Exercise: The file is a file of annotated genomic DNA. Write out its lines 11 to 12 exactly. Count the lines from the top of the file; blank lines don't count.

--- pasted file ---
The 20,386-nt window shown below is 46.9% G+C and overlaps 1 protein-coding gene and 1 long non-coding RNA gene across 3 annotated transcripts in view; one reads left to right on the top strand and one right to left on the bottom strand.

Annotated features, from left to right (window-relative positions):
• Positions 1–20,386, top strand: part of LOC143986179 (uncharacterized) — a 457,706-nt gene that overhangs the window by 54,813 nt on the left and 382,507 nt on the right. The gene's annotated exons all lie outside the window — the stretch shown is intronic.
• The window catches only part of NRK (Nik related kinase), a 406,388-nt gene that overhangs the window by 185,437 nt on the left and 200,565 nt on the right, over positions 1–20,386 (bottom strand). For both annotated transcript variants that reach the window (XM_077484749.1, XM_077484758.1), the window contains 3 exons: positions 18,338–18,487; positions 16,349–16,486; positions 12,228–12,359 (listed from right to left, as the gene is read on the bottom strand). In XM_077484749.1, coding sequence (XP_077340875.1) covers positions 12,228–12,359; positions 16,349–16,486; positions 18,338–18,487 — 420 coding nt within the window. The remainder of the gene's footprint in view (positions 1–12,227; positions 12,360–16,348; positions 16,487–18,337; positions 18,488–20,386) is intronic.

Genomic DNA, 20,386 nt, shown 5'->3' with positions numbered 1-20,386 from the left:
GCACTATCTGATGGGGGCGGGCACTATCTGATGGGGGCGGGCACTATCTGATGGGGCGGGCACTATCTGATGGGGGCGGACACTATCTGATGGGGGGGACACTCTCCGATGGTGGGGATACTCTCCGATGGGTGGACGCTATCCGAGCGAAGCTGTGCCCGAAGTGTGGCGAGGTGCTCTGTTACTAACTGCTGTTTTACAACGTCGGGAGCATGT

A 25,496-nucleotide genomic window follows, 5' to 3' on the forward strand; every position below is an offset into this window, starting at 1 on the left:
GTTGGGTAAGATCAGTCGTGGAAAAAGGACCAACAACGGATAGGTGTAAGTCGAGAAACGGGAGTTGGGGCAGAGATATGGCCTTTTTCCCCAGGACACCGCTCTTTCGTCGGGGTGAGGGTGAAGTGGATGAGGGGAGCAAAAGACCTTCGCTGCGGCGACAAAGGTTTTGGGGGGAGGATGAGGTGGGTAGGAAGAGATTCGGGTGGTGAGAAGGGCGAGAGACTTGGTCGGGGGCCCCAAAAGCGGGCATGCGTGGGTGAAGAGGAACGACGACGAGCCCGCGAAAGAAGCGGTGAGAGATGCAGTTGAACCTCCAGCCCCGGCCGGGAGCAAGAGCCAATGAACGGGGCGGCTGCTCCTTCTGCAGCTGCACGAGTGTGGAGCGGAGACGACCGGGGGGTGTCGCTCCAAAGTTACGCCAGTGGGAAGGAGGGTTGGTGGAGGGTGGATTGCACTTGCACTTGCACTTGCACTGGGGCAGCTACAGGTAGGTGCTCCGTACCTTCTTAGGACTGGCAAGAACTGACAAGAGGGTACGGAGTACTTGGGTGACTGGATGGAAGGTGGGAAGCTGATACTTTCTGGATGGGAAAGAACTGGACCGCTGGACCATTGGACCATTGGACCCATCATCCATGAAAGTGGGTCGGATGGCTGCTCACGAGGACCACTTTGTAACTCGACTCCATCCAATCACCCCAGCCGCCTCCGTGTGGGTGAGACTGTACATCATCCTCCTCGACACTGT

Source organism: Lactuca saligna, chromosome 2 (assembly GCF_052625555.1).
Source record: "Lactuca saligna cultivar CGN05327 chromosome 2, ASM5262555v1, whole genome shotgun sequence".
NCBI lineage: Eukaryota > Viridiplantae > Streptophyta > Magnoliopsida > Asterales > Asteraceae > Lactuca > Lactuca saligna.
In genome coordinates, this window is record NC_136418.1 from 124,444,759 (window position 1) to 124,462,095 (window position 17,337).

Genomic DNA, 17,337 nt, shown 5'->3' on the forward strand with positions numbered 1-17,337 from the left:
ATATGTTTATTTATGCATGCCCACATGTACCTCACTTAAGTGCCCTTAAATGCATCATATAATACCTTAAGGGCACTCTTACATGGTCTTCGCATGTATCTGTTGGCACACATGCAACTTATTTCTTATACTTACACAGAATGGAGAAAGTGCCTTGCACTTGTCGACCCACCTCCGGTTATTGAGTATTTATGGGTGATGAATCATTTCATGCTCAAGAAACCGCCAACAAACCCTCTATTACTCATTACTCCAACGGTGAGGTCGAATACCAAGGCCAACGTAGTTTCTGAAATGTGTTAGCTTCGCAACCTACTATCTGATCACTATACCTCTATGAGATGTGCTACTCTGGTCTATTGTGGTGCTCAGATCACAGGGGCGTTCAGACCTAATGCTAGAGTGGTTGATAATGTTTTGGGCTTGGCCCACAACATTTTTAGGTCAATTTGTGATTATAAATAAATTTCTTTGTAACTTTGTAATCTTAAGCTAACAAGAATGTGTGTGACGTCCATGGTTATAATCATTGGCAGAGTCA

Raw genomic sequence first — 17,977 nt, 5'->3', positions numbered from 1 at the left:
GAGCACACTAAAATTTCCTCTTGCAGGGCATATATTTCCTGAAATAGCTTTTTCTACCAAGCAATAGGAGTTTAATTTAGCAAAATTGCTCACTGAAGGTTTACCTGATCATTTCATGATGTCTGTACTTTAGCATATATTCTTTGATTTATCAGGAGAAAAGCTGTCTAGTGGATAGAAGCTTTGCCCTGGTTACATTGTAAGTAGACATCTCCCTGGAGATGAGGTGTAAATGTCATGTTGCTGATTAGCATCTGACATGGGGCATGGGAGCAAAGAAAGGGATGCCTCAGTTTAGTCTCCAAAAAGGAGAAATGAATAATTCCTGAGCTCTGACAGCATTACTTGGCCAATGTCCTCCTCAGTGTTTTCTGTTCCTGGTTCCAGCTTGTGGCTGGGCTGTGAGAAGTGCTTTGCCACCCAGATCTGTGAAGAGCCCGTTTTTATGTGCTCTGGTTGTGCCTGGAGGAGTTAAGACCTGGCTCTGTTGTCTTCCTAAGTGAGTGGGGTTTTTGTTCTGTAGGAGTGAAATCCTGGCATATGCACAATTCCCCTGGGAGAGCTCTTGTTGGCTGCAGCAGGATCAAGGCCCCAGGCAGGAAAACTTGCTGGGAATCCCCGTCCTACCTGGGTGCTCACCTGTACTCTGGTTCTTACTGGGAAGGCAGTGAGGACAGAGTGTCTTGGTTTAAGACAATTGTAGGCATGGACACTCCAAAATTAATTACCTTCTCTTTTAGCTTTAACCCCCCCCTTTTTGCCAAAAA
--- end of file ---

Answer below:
NCBI lineage: Eukaryota > Viridiplantae > Streptophyta > Magnoliopsida > Asterales > Asteraceae > Lactuca > Lactuca saligna.
In genome coordinates, this window is record NC_136418.1 from 124,444,759 (window position 1) to 124,462,095 (window position 17,337).